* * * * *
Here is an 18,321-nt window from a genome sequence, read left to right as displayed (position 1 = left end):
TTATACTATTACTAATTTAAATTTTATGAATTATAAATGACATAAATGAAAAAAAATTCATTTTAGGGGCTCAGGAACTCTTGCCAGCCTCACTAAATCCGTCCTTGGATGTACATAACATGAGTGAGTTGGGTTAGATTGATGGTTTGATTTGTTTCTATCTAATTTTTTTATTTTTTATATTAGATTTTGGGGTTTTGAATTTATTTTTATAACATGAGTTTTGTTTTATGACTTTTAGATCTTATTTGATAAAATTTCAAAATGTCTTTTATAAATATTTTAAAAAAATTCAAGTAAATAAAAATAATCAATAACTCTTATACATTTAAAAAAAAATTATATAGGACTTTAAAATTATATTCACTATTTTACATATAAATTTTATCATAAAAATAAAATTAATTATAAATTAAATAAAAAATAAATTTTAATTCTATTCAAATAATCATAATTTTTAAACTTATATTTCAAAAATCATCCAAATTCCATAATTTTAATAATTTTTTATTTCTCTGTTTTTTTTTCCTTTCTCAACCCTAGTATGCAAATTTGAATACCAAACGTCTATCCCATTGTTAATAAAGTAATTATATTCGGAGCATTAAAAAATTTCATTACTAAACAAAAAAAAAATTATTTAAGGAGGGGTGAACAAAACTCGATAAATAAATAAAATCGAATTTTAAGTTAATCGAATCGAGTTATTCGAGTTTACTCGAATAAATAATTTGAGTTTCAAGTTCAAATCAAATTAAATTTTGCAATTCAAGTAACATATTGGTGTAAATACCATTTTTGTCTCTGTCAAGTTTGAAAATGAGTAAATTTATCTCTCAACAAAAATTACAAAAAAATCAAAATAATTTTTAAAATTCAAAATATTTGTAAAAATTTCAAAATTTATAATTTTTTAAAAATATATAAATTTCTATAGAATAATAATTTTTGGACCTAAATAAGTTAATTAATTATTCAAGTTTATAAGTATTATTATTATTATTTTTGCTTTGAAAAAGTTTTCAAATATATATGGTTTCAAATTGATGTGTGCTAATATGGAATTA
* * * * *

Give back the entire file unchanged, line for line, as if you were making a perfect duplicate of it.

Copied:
Here is an 18,321-nt window from a genome sequence, read left to right as displayed (position 1 = left end):
TTATACTATTACTAATTTAAATTTTATGAATTATAAATGACATAAATGAAAAAAAATTCATTTTAGGGGCTCAGGAACTCTTGCCAGCCTCACTAAATCCGTCCTTGGATGTACATAACATGAGTGAGTTGGGTTAGATTGATGGTTTGATTTGTTTCTATCTAATTTTTTTATTTTTTATATTAGATTTTGGGGTTTTGAATTTATTTTTATAACATGAGTTTTGTTTTATGACTTTTAGATCTTATTTGATAAAATTTCAAAATGTCTTTTATAAATATTTTAAAAAAATTCAAGTAAATAAAAATAATCAATAACTCTTATACATTTAAAAAAAAATTATATAGGACTTTAAAATTATATTCACTATTTTACATATAAATTTTATCATAAAAATAAAATTAATTATAAATTAAATAAAAAATAAATTTTAATTCTATTCAAATAATCATAATTTTTAAACTTATATTTCAAAAATCATCCAAATTCCATAATTTTAATAATTTTTTATTTCTCTGTTTTTTTTTCCTTTCTCAACCCTAGTATGCAAATTTGAATACCAAACGTCTATCCCATTGTTAATAAAGTAATTATATTCGGAGCATTAAAAAATTTCATTACTAAACAAAAAAAAAATTATTTAAGGAGGGGTGAACAAAACTCGATAAATAAATAAAATCGAATTTTAAGTTAATCGAATCGAGTTATTCGAGTTTACTCGAATAAATAATTTGAGTTTCAAGTTCAAATCAAATTAAATTTTGCAATTCAAGTAACATATTGGTGTAAATACCATTTTTGTCTCTGTCAAGTTTGAAAATGAGTAAATTTATCTCTCAACAAAAATTACAAAAAAATCAAAATAATTTTTAAAATTCAAAATATTTGTAAAAATTTCAAAATTTATAATTTTTTAAAAATATATAAATTTCTATAGAATAATAATTTTTGGACCTAAATAAGTTAATTAATTATTCAAGTTTATAAGTATTATTATTATTATTTTTGCTTTGAAAAAGTTTTCAAATATATATGGTTTCAAATTGATGTGTGCTAATATGGAATTA